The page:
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The Deeper Dive: Insightful People Speak on How it All Falls Apart

I thought I’d take a different approach for this weekend’s Deeper Dive. Since I covered all of the news that I wanted to cover as deeply as I intended to last week, other than the political stuff and the various wars, all of which some people prefer I stay out of because they have their own opinions and don’t appreciate mine, I thought I would synopsize three interviews on Adam’ Taggart’s new Thoughtful Money podcast because I found each of them quite interesting. I’ll paraphrase just the big takeaways that align with my own thinking in narrative fashion, regarding the problematic trends I believe are happening. So, the words below are a paraphrase of the interviews. Sometimes I’ll add my own notes to those I garner from the interviews, but I’ll put those in parentheses to be clear those are not directly from the interviews.

I’m going to include the first interview above the pay wall for everyone, but they each build on each other and, in my opinion, get more interesting as they go. They form a united theme of failing data that is also false data almost wherever it looks good, very narrow breadth in the stock market’s rise that means most companies below the “Magnificent Seven” are not going anywhere or are even falling, a possible very ugly looking market top in the making, deteriorating jobs, hugely expanding debt in a time of sustained higher interest, and a collapse into a recession that may have already begun but is masked by the flawed data and that will be bailed out with the biggest bailouts ever (due to diminishing returns on bailouts) because it will be so big that not bailing it out would be unbearable disaster beyond our imagining at this point of the bubble-building buffoonery. But will the bailouts work this time?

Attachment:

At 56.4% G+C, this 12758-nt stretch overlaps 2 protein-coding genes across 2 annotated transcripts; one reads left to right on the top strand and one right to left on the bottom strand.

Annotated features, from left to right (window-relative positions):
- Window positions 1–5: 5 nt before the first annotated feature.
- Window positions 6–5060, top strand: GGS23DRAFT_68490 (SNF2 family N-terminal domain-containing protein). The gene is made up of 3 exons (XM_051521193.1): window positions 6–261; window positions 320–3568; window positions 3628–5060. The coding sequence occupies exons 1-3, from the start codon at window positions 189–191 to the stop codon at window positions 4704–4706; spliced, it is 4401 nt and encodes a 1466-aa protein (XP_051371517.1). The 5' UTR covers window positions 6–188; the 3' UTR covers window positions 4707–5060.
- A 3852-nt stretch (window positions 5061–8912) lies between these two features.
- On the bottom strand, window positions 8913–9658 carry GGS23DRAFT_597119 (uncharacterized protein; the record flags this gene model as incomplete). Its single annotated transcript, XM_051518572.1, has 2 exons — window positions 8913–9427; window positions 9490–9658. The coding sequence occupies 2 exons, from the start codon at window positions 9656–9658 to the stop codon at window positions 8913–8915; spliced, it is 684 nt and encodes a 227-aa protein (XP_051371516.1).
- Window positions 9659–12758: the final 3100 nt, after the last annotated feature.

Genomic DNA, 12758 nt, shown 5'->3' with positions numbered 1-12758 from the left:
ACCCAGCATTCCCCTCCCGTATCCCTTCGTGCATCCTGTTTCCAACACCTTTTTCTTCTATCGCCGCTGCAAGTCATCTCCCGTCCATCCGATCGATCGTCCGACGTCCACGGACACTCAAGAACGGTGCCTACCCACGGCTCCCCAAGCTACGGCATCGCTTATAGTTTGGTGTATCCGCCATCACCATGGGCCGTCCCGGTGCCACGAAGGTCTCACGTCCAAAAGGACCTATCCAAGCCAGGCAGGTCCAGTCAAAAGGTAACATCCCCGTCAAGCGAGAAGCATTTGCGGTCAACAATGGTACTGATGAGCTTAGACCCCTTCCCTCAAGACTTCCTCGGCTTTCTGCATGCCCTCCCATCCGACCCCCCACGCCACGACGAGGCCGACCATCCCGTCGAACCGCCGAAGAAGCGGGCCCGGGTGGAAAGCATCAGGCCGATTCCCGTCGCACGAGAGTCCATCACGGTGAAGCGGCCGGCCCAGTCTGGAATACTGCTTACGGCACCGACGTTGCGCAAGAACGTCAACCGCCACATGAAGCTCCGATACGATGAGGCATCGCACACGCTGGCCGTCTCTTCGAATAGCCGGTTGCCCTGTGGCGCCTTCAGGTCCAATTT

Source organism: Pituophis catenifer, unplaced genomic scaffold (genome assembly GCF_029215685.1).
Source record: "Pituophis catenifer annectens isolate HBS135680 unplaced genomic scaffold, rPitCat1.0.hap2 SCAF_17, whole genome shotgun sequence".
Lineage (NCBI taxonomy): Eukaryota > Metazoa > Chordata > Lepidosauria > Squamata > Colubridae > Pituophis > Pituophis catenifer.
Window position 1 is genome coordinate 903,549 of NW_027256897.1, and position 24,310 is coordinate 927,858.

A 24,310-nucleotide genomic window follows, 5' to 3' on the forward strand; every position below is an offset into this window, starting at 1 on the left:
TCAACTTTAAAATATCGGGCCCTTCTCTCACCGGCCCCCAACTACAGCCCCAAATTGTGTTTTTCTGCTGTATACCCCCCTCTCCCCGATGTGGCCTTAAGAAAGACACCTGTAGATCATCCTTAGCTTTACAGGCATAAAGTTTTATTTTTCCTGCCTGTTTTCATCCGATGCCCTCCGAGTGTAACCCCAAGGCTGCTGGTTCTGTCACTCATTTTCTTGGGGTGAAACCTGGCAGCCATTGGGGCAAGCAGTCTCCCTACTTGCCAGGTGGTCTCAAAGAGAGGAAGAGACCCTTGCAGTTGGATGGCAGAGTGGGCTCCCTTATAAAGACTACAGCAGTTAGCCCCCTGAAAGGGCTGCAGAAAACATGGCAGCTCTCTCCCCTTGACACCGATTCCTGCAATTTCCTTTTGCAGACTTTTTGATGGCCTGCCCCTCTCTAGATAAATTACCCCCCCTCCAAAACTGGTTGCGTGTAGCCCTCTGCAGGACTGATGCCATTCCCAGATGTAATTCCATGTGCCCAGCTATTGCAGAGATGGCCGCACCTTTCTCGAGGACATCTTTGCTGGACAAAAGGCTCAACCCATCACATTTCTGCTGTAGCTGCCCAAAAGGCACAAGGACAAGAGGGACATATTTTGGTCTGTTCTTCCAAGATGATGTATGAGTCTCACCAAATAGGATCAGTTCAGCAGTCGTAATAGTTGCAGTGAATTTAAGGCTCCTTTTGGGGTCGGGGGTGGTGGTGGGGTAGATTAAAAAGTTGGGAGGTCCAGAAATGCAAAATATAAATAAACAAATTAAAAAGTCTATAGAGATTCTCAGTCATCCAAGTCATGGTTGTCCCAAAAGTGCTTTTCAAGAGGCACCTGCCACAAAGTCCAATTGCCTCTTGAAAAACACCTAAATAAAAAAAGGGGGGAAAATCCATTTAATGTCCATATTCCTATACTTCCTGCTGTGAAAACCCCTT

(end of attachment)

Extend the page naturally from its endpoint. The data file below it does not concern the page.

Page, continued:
(You won’t have time to view them all or even read them all, but you can come back to this and view the ones you find interesting after reading each synopsis. The synopses, themselves, come together to tell a tale of where this chaotic year is headed.)

Michael Green: This Changes Everything

The US may wind up deciding to save the market in its next crash by giving everyone 10,000 to invest in stocks as they want. (I would imagine if it happened, they’d color the program, as they did during the Covidcrisis to make it sound like not such a blatant giveaway of US funds to stocks, but that is where much of the money went last time). Lobbying by Blackrock and Vanguard is already in that direction. (And why wouldn’t those corporations be greedy and lobby the government for money that would flow directly into their funds? It’s why they own politicians.)